Alexander the Great, the ruler of the ancient Greek kingdom of Macedonia, built one of the largest empires in the history of the ancient world. Despite his legendary status, Alexander certainly was not immortal, and he relied on a special form of protection during his many military campaigns: the linothorax. Ostensibly a fairly thin and lightweight garment made of laminated linen, the linothorax turns out to have been the ideal type of armor for ancient battles, according to meticulous research completed by a professor and students at the University of Wisconsin-Green Bay. They built a facsimile of a linothorax, based on images of the armor from ancient artwork, and discovered that a 12 millimeter-thick (.47 inch) linothorax would have been sufficient to stop any arrow fired at the wearer from penetrating the skin. This seemingly simple outfit also offered much more maneuverability and comfort than other types of protection (ie. metal armor), meaning that Alexander was almost always one step ahead of his foes.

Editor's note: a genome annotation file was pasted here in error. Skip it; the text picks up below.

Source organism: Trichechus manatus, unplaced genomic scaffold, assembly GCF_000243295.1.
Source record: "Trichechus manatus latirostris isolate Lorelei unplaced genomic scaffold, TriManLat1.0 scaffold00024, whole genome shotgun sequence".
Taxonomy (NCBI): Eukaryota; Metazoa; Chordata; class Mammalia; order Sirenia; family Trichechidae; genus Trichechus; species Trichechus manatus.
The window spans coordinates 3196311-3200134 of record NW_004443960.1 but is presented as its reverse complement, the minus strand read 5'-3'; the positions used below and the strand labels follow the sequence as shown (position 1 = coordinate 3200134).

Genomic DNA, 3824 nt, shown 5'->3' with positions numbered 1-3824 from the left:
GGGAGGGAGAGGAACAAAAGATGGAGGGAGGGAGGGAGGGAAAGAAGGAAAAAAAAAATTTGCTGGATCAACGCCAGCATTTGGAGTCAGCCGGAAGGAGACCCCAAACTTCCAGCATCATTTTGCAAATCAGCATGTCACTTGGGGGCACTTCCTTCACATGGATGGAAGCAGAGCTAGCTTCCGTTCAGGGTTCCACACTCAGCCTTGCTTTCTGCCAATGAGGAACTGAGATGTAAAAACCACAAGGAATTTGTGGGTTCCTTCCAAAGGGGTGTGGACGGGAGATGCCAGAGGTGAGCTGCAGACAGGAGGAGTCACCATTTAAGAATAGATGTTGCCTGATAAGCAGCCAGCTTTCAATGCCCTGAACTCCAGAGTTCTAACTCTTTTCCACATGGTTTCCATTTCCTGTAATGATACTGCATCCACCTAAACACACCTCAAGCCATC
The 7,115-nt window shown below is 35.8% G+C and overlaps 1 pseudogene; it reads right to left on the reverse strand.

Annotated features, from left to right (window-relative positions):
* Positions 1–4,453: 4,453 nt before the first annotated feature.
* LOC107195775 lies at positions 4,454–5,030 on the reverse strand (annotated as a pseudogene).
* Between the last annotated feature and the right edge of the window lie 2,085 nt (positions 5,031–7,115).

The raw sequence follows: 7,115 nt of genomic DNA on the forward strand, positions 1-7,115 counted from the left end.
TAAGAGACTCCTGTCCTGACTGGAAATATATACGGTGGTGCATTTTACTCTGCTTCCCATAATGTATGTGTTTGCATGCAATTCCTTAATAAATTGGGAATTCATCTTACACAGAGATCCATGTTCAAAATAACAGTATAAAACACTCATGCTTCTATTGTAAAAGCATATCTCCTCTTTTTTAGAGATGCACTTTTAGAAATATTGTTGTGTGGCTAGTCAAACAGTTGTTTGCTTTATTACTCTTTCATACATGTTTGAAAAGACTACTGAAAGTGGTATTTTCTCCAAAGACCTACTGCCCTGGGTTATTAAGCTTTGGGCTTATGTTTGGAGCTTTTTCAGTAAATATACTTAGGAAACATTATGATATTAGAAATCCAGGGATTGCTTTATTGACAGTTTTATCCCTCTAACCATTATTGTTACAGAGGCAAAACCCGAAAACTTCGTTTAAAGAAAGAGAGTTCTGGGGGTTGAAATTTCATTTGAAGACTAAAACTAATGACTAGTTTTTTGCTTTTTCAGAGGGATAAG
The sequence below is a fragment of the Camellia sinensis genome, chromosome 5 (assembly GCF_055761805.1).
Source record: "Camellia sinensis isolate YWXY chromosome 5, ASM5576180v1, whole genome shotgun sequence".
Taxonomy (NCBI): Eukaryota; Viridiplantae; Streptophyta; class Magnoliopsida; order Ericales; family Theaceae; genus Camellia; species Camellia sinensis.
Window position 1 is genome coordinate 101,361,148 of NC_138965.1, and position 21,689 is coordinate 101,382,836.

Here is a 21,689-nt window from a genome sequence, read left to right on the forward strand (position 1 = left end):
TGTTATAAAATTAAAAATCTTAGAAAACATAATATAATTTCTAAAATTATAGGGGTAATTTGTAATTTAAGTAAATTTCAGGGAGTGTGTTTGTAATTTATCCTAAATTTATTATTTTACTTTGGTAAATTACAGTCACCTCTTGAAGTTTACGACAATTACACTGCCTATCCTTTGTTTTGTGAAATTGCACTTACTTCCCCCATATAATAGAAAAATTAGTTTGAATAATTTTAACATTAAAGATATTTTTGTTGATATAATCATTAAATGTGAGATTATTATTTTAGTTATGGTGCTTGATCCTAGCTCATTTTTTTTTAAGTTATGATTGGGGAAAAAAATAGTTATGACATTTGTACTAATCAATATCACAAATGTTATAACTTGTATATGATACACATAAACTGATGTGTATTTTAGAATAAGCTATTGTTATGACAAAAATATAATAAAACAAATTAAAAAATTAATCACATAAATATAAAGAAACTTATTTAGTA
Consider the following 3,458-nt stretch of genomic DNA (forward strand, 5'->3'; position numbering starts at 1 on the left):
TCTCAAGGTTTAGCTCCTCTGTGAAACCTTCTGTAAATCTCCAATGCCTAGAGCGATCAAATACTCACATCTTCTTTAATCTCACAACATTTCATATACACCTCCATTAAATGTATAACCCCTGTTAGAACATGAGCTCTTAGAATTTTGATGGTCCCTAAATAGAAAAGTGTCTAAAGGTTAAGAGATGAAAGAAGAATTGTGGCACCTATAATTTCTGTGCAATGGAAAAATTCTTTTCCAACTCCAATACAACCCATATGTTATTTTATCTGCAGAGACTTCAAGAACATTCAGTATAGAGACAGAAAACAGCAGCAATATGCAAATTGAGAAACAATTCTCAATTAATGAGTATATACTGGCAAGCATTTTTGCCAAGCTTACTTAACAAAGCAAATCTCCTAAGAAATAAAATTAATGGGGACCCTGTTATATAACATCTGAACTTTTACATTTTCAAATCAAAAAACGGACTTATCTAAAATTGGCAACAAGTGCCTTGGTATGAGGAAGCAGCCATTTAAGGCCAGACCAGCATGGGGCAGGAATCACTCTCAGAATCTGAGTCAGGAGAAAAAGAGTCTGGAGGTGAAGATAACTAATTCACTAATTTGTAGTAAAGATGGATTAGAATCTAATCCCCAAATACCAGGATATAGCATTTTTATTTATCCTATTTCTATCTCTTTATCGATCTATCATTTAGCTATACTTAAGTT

What made Alexander so great:
- Alexander the Great won his first battle at age 18, then relied on speed and surprise to defeat armies and build his empire.
- Alexander the Great's only defeat came when he suddenly grew sick and died at the young age of 32; the exact cause has never been determined.
- Alexander the Great named dozens of cities after himself and one after his beloved horse, Bucephalus, which he always rode into battle.